Enviros: Huntsman was the most prominent voice among 2012 GOP contenders in support of curbing greenhouse gas emissions to lessen the dangers posed by global warming. With him out of the field, it's not clear who -- if anyone -- will pick up that mantle on the Republican side. And, in Utah, Herbert is far less progressive on environmental issues than Huntsman -- meaning the gains made by the environmental community in recent years in the state are in danger of being re-examined.

By Chris Cillizza  |  May 18, 2009; 12:22 PM ET
Categories:  Eye on 2012 , Republican Party  
Save & Share:  Send E-mail   Facebook   Twitter   Digg   Yahoo Buzz   Del.icio.us   StumbleUpon   Technorati   Google Buzz   Previous: White House Cheat Sheet: Obama, Notre Dame and Common Ground Politics
Next: Gibbs A-Twitter!

Comments

I think the comment about Giuliani isn't entirely accurate less for the political climate in 2008 and more because he just ran a terrible campaign. I mean, he decided to wait until the Florida primary to do much of anything and by that point he was out of it. I think there is a track (a narrow one) to a moderate Republican nominee, but I think you can't wait til Florida to try and walk it. Besides, Rudy "9/11" Giuliani wasn't exactly a great moderate candidate to begin with. So, I think there is a path and I think it got ignored.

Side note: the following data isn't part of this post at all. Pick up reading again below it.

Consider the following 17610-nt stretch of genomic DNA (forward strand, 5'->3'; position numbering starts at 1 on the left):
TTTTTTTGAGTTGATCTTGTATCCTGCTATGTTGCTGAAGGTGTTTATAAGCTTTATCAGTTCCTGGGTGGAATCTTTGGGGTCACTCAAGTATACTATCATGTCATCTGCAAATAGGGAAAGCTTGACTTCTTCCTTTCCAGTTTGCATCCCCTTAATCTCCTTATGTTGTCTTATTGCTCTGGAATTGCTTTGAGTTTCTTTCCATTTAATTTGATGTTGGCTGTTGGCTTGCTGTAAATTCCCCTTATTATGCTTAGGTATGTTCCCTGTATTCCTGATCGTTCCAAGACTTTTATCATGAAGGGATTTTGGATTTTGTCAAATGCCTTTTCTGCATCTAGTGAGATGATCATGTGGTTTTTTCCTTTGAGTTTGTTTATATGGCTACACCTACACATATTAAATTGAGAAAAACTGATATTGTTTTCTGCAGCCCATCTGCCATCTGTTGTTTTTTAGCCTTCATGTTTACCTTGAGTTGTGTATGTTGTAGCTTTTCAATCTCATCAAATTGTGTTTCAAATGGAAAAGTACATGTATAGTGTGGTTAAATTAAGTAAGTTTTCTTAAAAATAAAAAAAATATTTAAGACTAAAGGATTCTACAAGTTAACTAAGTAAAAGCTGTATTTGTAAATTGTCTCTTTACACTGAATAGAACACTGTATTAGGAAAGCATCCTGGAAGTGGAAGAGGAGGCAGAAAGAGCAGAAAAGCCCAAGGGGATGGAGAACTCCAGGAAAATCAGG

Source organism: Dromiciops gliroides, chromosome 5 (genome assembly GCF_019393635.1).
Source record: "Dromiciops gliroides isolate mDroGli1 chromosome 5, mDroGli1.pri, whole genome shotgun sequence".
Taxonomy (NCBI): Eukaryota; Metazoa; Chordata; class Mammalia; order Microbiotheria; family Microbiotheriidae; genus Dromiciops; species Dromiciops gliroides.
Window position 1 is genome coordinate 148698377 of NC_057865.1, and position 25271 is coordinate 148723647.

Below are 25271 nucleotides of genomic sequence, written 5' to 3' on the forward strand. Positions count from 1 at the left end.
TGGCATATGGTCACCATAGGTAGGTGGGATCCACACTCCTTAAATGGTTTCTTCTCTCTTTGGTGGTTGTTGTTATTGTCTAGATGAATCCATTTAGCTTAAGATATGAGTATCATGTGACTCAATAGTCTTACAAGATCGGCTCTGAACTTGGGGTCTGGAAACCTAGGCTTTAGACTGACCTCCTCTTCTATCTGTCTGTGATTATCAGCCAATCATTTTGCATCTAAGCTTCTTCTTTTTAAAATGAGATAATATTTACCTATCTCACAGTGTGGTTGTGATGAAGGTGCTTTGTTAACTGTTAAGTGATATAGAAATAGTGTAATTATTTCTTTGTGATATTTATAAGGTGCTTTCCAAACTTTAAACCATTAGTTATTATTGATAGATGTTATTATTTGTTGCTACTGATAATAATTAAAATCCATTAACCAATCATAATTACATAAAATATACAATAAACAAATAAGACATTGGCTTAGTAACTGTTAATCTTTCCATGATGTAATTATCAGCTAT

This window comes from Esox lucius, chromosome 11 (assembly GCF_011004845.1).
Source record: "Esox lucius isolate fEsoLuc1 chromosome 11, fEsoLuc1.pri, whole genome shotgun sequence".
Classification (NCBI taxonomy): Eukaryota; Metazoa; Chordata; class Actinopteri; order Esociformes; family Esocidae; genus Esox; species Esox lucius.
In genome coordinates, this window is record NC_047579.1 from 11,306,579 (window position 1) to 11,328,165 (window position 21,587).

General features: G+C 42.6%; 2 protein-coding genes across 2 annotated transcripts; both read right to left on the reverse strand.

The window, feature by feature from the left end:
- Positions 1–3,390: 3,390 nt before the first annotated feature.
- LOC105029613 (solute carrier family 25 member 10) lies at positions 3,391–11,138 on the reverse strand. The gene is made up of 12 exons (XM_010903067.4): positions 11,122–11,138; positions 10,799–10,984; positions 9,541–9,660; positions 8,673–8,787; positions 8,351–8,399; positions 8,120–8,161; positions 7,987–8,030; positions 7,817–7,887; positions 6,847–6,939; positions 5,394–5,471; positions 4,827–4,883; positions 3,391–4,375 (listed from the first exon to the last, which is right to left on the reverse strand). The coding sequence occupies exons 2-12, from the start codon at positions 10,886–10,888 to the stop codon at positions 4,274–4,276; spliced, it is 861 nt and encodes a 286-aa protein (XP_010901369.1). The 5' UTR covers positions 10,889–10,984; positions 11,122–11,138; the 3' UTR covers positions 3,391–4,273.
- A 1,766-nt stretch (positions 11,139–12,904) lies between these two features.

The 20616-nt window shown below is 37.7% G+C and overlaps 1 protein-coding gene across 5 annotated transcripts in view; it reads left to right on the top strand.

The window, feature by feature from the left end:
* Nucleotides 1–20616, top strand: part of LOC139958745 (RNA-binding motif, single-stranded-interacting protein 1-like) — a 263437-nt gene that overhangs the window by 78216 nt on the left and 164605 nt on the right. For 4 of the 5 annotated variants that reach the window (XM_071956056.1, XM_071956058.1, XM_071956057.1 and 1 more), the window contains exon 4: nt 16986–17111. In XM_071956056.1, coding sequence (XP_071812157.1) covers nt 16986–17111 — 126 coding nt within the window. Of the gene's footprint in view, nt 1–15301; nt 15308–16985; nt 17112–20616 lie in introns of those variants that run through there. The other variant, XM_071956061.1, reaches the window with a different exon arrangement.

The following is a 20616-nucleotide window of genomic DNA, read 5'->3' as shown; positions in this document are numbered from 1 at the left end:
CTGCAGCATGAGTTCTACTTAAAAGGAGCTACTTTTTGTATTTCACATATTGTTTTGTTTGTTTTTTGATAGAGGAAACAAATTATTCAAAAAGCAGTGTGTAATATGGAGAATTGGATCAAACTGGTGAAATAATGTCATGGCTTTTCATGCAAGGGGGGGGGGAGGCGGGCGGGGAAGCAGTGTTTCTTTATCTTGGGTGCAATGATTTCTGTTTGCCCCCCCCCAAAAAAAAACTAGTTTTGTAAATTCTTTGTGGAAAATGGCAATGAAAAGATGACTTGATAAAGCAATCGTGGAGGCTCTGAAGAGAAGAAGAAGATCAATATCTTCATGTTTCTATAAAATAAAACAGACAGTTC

Posted by: alkuth | May 19, 2009 10:48 AM | Report abuse

"Worth noting: Rudy Giuliani's bet that there was a moderate track to the nomination in 2008 proved entirely didn't pay."

Wait...really? You're citing the 2008 Republican Presidential nomination process as proof there is no moderate track in the Republican party? That would work almost any year BUT 2008. Tough sell.

Posted by: Jindal2012 | May 18, 2009 7:46 PM | Report abuse

Never use our yardstick on human right on a developing country like China.

American contributes more pollution per capita than China esp. some pollution is caused by manufacturing for global consumers.

We can build carriers powered by two nuclear generators and China cannot build helicopters. What a joke!

Despite all the differences, treat China as a friend and you got a friend, and vice versa.

Posted by: TonyP4 | May 18, 2009 6:02 PM | Report abuse